For some firms, a potential client that has ill-conceived project objectives, an undefined scope, or lacks basic knowledge of ERP; is considered a gold mine. The idea is to gloss over these “minor” details until after the client signs the contract.

6)      Marquee Accounts for Reference Checks

When a potential client asks for a list of the firm’s other clients for a reference check, many firms provide only their “marquee accounts”. These accounts are compensated by the firm in some form for being a reference. Therefore, do not expect these clients to mention anything bad about the firm.

7)      Not Enough Time and Talent

Most consulting firms would love to “camp out” on your ERP project. One way to do this is convince the client that the organization lacks the right employees for the project. Also, some firms too easily support the premise that the client’s best employees have other tasks to perform that are more important than an ERP project. That is, “No need to get your hands dirty. Our consultants will do the project for you.”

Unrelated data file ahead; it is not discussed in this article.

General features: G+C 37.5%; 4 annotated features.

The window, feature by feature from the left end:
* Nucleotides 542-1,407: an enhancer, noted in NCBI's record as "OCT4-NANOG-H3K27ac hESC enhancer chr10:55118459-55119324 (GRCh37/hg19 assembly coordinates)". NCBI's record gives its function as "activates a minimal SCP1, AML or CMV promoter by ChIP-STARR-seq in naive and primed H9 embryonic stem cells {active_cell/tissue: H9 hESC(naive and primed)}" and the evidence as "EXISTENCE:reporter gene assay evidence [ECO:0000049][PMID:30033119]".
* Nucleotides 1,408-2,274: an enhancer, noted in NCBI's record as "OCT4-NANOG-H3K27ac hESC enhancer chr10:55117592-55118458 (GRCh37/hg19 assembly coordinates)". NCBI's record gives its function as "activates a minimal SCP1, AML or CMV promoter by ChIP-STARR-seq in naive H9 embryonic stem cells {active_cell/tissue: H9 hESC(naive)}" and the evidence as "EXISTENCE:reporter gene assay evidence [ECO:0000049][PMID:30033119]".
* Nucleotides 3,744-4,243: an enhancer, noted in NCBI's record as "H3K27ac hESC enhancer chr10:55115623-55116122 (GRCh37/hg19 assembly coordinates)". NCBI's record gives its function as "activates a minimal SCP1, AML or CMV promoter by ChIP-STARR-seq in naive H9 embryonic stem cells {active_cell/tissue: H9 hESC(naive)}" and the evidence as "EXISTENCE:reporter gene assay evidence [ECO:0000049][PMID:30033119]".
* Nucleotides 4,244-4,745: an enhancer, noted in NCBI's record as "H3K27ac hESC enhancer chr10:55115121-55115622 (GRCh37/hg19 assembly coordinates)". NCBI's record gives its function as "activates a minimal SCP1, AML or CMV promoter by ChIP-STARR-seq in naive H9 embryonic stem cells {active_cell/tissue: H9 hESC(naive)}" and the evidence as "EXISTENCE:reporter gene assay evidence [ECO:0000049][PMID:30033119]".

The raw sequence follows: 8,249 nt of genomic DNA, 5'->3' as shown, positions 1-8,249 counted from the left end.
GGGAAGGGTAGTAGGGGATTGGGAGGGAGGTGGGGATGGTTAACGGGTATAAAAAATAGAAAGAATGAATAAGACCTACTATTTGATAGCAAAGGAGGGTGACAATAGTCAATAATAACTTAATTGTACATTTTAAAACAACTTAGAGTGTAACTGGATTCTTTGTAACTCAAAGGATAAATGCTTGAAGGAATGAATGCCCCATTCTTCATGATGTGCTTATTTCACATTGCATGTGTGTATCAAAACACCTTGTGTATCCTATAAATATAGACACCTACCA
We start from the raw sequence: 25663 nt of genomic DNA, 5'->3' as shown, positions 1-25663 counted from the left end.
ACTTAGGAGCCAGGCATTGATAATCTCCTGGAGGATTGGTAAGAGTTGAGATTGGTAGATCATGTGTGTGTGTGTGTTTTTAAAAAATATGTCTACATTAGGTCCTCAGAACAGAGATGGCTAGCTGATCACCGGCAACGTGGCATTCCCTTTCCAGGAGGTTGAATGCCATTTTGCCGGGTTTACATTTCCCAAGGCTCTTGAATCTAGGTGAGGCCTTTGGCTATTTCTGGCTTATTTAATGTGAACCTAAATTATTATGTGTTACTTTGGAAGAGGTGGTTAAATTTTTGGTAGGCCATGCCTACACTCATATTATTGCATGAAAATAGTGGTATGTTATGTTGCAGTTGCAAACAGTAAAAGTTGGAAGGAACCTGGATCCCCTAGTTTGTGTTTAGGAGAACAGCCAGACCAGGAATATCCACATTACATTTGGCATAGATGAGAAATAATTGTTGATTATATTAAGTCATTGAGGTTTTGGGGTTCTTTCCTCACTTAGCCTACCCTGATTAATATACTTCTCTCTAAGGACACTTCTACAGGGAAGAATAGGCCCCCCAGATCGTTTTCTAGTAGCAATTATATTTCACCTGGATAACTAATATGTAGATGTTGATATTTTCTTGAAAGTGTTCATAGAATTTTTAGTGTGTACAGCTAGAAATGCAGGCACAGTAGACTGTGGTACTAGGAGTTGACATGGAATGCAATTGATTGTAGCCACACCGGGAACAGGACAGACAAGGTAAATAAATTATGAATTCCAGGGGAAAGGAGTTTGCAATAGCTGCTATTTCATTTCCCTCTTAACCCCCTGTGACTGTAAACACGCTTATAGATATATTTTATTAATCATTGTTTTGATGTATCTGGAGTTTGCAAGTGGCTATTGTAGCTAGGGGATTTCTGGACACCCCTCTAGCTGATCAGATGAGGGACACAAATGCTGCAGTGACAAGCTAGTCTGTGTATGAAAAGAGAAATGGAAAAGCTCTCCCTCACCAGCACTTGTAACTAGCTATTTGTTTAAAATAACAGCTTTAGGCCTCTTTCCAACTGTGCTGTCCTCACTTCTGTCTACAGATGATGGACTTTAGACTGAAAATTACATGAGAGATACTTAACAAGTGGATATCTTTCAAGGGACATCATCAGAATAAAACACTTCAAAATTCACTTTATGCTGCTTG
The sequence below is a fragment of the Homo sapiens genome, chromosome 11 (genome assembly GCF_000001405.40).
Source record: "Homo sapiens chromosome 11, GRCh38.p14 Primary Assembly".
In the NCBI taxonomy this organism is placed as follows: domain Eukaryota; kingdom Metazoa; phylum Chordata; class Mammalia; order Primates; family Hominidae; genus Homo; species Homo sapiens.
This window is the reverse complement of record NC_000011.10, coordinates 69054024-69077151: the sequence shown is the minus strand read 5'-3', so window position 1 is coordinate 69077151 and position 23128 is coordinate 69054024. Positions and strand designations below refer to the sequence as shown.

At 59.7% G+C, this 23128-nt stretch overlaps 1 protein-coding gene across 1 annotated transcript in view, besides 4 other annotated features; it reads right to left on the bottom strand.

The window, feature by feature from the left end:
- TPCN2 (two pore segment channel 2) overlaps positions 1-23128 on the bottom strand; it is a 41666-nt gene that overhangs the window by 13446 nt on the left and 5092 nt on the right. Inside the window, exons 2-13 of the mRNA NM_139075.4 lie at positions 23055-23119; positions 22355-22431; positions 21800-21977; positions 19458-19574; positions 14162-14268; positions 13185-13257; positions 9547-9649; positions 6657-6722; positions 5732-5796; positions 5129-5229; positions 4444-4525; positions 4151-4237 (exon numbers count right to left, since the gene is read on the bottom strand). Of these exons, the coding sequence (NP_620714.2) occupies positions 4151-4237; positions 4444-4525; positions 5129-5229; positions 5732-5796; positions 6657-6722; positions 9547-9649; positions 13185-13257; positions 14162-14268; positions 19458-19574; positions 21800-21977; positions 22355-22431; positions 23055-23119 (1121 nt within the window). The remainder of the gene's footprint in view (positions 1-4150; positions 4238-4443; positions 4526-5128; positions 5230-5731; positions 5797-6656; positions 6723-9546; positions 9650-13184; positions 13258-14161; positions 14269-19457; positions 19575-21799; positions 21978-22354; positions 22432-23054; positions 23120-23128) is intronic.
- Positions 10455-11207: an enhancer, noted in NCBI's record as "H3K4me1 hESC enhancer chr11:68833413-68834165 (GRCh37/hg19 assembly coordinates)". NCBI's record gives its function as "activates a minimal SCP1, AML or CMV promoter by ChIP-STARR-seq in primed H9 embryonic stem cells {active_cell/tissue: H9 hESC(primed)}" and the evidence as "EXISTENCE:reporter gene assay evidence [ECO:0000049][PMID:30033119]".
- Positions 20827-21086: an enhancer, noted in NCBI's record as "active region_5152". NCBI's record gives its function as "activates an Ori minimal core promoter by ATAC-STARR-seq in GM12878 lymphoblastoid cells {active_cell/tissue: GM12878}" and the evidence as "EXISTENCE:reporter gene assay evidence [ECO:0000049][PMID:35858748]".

8)      “Add-on” Services 

Once consultants get their foot in the door, many try to sell their clients additional services. These include more consultants for readiness assessments, change management programs, best practices, and other services you may not truly need. Also, do not be surprised when your consultants push for software functionality that was originally out-of-scope. 

9)      The Promise of Software Knowledge Transfer

Most firms state that one of their goals is to “work themselves off the project” by transferring software knowledge to the client. However, nine times out of ten, if it is going to happen, the client must force the issue. Considering their hourly rates, what incentives do consultants have to transfer software knowledge?

This guest post is by Steven Phillips, author of the Street Smart ERP blog and the new book Control Your ERP Destiny.




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SAP Implementation Projects: Still Crazy After All These Years

August 16th, 2010 by

R3 Solution

The following is re-posted with the permission of my friend Michael Doane, see his site at http://sapsearchlight.blogspot.com/

———————————-

Through the good graces of my long-time associate Jon Reed (www.jonerp.com), I recently discovered a blog that covers the life of an SAP project: SAP: Loathe It or Ignore It, You Can’t Like It http://sapmesideways.blogspot.com/.